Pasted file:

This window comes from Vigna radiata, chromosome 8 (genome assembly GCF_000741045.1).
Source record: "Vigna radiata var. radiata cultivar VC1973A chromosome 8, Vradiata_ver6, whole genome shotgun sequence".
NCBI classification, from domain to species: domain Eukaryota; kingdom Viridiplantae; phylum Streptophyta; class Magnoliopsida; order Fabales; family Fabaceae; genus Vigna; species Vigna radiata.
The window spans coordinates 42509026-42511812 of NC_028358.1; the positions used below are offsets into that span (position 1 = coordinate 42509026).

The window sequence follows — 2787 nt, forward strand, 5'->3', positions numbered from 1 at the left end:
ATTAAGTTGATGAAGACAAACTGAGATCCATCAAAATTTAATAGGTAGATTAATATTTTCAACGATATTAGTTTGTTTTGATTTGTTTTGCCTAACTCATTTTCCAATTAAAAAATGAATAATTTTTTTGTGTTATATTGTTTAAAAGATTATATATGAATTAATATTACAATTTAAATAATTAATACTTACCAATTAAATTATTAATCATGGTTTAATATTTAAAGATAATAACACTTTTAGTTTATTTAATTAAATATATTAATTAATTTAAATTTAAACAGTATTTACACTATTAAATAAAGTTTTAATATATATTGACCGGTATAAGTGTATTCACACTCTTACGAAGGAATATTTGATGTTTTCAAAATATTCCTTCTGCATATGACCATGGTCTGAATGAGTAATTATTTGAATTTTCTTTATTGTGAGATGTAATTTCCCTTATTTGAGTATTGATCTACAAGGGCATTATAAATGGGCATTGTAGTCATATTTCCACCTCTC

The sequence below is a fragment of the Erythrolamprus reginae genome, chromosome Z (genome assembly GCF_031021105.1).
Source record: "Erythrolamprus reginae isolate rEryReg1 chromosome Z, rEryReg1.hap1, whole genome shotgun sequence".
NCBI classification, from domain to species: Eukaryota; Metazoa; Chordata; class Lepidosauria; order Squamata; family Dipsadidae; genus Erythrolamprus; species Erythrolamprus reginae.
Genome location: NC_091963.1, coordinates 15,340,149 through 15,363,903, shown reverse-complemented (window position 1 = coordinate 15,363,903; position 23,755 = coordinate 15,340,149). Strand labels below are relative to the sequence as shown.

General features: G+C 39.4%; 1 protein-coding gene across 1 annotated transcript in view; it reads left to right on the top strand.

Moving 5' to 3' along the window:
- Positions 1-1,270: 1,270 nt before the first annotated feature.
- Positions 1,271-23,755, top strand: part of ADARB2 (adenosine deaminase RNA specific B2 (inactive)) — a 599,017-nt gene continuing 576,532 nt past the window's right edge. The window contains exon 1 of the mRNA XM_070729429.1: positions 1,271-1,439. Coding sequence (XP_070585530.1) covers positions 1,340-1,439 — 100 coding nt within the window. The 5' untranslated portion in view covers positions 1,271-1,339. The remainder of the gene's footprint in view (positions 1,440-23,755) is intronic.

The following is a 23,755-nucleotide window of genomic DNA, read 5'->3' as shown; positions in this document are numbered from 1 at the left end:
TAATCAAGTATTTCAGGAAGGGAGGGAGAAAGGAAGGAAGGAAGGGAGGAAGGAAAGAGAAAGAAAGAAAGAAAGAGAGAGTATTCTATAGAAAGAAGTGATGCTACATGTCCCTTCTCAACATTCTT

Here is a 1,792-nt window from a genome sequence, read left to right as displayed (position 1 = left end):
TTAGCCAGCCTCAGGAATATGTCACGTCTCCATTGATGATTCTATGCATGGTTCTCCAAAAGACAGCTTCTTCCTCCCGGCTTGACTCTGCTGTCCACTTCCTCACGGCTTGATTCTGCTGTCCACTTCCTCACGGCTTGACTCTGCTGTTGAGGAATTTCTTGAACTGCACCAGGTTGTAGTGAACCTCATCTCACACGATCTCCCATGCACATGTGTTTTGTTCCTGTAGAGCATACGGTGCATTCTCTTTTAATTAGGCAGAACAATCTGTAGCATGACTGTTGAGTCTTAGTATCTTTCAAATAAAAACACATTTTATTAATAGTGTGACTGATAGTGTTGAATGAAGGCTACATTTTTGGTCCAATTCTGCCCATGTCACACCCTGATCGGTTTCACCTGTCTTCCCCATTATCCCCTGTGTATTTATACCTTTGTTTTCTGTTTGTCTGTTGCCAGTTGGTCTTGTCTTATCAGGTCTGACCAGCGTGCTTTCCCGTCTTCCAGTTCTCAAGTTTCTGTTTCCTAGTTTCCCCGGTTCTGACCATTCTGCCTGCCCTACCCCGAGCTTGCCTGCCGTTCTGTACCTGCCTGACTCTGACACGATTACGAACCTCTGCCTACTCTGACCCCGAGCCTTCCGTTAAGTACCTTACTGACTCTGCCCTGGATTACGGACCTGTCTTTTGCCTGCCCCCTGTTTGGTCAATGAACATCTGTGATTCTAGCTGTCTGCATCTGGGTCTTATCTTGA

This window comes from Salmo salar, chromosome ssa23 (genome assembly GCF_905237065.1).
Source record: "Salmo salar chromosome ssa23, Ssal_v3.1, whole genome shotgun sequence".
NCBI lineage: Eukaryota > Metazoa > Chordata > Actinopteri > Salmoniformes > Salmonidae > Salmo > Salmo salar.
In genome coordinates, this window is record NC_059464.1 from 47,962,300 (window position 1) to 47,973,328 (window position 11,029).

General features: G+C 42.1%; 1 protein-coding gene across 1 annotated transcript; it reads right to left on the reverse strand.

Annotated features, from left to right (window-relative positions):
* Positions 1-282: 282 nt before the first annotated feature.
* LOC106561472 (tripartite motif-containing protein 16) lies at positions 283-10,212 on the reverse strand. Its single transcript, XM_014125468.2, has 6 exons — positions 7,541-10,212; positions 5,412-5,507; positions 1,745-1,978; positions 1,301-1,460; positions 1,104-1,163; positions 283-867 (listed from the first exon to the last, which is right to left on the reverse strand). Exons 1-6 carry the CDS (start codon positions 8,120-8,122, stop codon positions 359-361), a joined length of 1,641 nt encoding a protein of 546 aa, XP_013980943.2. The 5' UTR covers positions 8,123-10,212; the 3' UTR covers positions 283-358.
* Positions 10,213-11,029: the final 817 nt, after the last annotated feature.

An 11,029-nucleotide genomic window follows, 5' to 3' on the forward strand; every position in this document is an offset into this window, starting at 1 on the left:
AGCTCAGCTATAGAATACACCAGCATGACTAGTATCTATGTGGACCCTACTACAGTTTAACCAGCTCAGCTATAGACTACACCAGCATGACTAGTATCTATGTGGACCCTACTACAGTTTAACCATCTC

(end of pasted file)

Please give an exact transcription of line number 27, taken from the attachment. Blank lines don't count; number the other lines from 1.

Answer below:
* Positions 10,213-11,029: the final 817 nt, after the last annotated feature.